An update from Janelle, who is participating in the pilgrimage with her father, Ed:

“I woke up this morning with my mind, stayed on Jesus”

After worshipping at its sister church, we visited Mt. Zion United Methodist Church. This is the church depicted in the movie Mississippi Burning that was burned down in 1964 in an effort to locate three Civil Rights workers who were later kidnapped and murdered.

From what I overheard, a lot of people said they had never been to a church service like that. I’ve attended a Methodist church all my life, and although this morning’s church service was not different to me, it did reignite a new admiration for the part that church played in the Civil Rights Era.

Church in that time, much like it was in slavery, was the central part of life. At that time, people could gather in a trusting environment and share struggles and triumphs and give encouragement and understanding to each other while worshipping God. Church was at the center of both their politics and their social life.

It reminds me of an off-Broadway play my mother performed in called Crowns. That show discusses the many reasons and meanings behind wearing a hat in an African-American church. One line in the play says it’s rooted in the African custom of presenting yourself in excellence before God. These churchwomen wore hats at funerals, weddings, celebrations and worship services.

With that thought, my mind’s eye scans to the famous pictures of women in the ’60s attending church. I picture Coretta Scott King, Myrlie Evers and Mamie Till attending the funeral services with such poise, dignity and class. And that hat.

That hat, like the churches in the black communities, was a tradition that symbolized more than just a fashion accessory. In my opinion, it was a symbol of status that demanded the respect that was too often denied these women in the outside world.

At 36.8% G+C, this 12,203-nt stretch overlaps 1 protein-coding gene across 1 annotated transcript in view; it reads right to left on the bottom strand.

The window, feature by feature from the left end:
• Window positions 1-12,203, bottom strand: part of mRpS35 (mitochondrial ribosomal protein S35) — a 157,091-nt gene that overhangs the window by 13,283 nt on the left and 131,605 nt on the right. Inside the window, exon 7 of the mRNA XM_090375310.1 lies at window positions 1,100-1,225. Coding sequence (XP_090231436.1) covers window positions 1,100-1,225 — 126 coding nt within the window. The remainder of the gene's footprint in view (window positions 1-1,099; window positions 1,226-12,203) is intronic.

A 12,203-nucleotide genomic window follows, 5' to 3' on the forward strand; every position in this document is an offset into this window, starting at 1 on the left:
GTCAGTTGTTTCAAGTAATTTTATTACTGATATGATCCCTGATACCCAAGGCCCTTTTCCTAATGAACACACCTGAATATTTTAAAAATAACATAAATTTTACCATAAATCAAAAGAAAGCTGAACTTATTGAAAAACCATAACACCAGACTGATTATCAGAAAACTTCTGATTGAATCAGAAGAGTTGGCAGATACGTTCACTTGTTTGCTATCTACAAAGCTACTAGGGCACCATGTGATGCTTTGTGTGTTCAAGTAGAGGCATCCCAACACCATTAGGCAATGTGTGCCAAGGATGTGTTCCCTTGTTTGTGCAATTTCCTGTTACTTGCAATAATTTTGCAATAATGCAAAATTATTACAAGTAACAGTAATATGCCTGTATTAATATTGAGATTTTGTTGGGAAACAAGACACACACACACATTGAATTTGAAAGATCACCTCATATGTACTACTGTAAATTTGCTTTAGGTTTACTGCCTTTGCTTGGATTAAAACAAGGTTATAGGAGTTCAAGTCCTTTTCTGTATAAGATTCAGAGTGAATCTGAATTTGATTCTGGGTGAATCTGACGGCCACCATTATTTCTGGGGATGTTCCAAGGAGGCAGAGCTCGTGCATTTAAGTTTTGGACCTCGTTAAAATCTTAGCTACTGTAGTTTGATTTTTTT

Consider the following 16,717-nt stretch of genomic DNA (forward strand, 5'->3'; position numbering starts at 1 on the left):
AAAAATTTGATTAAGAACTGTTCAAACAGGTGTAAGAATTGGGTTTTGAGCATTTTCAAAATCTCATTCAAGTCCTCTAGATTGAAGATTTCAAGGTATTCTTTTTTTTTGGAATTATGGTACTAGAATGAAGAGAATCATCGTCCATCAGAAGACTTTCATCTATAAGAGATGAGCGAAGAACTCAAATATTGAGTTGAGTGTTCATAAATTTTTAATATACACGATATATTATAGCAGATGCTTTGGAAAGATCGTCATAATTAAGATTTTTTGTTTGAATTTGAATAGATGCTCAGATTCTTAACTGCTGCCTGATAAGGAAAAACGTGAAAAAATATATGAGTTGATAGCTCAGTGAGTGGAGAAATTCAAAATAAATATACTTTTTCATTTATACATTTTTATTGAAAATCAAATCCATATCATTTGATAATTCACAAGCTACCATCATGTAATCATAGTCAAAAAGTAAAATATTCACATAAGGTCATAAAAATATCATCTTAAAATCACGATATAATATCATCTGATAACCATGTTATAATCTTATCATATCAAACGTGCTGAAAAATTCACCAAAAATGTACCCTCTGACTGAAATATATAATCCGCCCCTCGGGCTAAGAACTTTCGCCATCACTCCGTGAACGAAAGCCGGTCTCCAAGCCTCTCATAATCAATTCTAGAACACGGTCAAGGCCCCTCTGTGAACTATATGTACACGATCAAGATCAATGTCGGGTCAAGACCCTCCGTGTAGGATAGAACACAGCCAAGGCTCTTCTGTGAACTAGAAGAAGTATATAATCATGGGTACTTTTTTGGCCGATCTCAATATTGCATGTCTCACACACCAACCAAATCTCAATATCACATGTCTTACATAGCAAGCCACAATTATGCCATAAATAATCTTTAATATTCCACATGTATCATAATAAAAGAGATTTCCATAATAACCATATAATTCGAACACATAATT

As for the churches, it was the members’ own personal piece of peace. Church was a world where, even in its imperfections, the offer of equality and common humanity was the sustenance needed to make it through the rest of the week in a society that deemed its members less than human.

I listened as Ms. Jewel McDonald described her mother, brother and an elderly couple being beaten as they left a church meeting at Mt. Zion that June night. Almost 50 years later, and she still cried as she told the story. The church was burned down.

I can only imagine the courage and dedication it took to rebuild that church, not once, but twice.

On our way out of town, headed to Selma, I found it fitting that we were behind a truck with the word “hope” on the rear of the truck’s bed. On a bus of wonderfully diverse people, we are following hope. We are chasing the hope that things are better. The hope that this newfound knowledge and experiences will forever change something in our minds and thus affect some tiny sliver of the future. We are chasing the hope that these lives and words will not be forgotten. The hope that, not only will they be remembered, but also admired and revered.

At least, that’s my hope.